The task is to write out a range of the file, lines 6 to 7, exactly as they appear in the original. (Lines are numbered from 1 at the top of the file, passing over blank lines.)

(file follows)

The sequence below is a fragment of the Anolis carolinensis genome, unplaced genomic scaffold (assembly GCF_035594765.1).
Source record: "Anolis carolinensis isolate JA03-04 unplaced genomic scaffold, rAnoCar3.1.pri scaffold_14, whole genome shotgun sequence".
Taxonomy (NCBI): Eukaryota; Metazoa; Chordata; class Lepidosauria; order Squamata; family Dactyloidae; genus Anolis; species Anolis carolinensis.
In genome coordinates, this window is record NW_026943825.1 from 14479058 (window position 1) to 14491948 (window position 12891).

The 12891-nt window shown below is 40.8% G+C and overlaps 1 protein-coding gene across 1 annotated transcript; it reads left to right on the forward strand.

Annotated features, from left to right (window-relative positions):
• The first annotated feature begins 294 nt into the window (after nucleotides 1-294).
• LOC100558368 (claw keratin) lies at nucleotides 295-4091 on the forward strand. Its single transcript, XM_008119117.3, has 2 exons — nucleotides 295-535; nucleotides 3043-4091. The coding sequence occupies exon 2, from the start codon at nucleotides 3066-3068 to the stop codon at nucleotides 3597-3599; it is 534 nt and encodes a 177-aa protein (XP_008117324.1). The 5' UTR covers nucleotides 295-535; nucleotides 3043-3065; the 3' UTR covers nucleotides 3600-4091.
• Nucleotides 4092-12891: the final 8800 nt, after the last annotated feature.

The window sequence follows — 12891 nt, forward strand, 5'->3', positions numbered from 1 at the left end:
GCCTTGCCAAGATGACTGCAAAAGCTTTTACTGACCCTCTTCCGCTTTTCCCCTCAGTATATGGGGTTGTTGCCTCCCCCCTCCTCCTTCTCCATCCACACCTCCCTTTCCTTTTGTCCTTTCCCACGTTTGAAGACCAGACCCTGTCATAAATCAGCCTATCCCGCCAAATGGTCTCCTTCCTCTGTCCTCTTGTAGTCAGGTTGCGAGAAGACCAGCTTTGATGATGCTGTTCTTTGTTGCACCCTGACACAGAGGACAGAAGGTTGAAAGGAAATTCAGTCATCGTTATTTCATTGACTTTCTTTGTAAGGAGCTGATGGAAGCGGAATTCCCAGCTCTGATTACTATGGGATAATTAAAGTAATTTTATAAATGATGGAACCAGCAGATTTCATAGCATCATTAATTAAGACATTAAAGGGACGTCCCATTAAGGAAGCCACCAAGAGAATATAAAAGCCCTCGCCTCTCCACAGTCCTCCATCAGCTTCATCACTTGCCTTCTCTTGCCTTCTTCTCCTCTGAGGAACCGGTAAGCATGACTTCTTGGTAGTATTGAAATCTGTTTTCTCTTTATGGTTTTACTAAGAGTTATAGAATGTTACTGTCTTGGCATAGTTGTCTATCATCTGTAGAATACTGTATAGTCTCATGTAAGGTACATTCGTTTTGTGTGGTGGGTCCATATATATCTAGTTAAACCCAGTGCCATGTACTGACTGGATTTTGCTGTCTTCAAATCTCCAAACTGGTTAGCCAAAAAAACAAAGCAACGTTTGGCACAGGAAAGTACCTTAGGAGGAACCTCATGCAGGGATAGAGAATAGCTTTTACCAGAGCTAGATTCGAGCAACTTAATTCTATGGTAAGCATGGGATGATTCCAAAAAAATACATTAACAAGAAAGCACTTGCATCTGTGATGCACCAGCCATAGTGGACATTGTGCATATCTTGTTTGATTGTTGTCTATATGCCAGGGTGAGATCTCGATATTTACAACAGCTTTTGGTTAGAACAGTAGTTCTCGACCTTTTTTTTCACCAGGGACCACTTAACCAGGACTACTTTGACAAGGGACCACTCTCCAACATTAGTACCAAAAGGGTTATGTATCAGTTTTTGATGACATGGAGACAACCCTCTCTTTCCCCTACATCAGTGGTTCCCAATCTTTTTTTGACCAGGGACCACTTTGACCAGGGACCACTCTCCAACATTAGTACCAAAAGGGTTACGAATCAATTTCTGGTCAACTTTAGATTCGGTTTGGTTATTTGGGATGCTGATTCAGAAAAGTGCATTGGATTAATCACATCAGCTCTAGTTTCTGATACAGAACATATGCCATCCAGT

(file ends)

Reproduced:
Annotated features, from left to right (window-relative positions):
• The first annotated feature begins 294 nt into the window (after nucleotides 1-294).